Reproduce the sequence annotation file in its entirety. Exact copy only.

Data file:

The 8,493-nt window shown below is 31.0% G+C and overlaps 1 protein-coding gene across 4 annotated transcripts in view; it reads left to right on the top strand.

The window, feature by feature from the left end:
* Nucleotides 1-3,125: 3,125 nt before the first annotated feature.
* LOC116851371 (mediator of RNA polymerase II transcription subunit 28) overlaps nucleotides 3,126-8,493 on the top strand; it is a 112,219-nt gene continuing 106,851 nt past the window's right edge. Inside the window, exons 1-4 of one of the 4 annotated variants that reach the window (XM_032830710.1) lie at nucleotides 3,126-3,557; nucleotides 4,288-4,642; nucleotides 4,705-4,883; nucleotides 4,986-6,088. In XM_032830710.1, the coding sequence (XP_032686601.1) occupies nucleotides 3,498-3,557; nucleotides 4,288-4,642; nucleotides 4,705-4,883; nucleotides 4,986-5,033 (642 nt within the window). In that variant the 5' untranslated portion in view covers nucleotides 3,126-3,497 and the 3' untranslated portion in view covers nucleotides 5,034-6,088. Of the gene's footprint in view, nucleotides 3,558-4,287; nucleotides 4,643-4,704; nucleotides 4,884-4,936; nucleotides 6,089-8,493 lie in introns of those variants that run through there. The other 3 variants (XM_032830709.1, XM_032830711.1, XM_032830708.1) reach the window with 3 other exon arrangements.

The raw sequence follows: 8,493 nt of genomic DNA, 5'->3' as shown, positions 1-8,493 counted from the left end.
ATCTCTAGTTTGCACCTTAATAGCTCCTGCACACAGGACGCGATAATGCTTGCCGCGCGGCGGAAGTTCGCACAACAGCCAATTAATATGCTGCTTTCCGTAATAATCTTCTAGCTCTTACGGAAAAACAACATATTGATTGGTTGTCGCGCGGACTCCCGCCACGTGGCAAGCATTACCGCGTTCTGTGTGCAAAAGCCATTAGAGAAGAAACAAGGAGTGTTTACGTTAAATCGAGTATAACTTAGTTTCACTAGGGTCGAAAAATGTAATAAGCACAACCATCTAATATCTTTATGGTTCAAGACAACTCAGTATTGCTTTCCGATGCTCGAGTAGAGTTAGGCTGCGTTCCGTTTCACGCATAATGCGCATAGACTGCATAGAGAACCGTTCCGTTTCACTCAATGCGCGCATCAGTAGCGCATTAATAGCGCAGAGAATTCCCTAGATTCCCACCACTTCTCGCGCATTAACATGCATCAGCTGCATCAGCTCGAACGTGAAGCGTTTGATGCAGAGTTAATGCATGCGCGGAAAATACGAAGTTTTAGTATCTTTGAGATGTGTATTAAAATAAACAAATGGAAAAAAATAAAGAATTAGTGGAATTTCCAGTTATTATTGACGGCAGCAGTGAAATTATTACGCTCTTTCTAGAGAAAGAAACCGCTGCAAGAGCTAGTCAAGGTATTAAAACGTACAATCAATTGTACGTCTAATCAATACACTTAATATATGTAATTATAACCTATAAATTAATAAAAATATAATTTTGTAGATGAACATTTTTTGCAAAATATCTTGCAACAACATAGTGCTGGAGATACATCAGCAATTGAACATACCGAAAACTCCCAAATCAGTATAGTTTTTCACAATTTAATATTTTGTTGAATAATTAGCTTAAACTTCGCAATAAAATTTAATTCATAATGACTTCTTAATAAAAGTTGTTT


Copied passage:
The 8,493-nt window shown below is 31.0% G+C and overlaps 1 protein-coding gene across 4 annotated transcripts in view; it reads left to right on the top strand.

The window, feature by feature from the left end:
* Nucleotides 1-3,125: 3,125 nt before the first annotated feature.
* LOC116851371 (mediator of RNA polymerase II transcription subunit 28) overlaps nucleotides 3,126-8,493 on the top strand; it is a 112,219-nt gene continuing 106,851 nt past the window's right edge. Inside the window, exons 1-4 of one of the 4 annotated variants that reach the window (XM_032830710.1) lie at nucleotides 3,126-3,557; nucleotides 4,288-4,642; nucleotides 4,705-4,883; nucleotides 4,986-6,088. In XM_032830710.1, the coding sequence (XP_032686601.1) occupies nucleotides 3,498-3,557; nucleotides 4,288-4,642; nucleotides 4,705-4,883; nucleotides 4,986-5,033 (642 nt within the window). In that variant the 5' untranslated portion in view covers nucleotides 3,126-3,497 and the 3' untranslated portion in view covers nucleotides 5,034-6,088. Of the gene's footprint in view, nucleotides 3,558-4,287; nucleotides 4,643-4,704; nucleotides 4,884-4,936; nucleotides 6,089-8,493 lie in introns of those variants that run through there. The other 3 variants (XM_032830709.1, XM_032830711.1, XM_032830708.1) reach the window with 3 other exon arrangements.

The raw sequence follows: 8,493 nt of genomic DNA, 5'->3' as shown, positions 1-8,493 counted from the left end.
ATCTCTAGTTTGCACCTTAATAGCTCCTGCACACAGGACGCGATAATGCTTGCCGCGCGGCGGAAGTTCGCACAACAGCCAATTAATATGCTGCTTTCCGTAATAATCTTCTAGCTCTTACGGAAAAACAACATATTGATTGGTTGTCGCGCGGACTCCCGCCACGTGGCAAGCATTACCGCGTTCTGTGTGCAAAAGCCATTAGAGAAGAAACAAGGAGTGTTTACGTTAAATCGAGTATAACTTAGTTTCACTAGGGTCGAAAAATGTAATAAGCACAACCATCTAATATCTTTATGGTTCAAGACAACTCAGTATTGCTTTCCGATGCTCGAGTAGAGTTAGGCTGCGTTCCGTTTCACGCATAATGCGCATAGACTGCATAGAGAACCGTTCCGTTTCACTCAATGCGCGCATCAGTAGCGCATTAATAGCGCAGAGAATTCCCTAGATTCCCACCACTTCTCGCGCATTAACATGCATCAGCTGCATCAGCTCGAACGTGAAGCGTTTGATGCAGAGTTAATGCATGCGCGGAAAATACGAAGTTTTAGTATCTTTGAGATGTGTATTAAAATAAACAAATGGAAAAAAATAAAGAATTAGTGGAATTTCCAGTTATTATTGACGGCAGCAGTGAAATTATTACGCTCTTTCTAGAGAAAGAAACCGCTGCAAGAGCTAGTCAAGGTATTAAAACGTACAATCAATTGTACGTCTAATCAATACACTTAATATATGTAATTATAACCTATAAATTAATAAAAATATAATTTTGTAGATGAACATTTTTTGCAAAATATCTTGCAACAACATAGTGCTGGAGATACATCAGCAATTGAACATACCGAAAACTCCCAAATCAGTATAGTTTTTCACAATTTAATATTTTGTTGAATAATTAGCTTAAACTTCGCAATAAAATTTAATTCATAATGACTTCTTAATAAAAGTTGTTT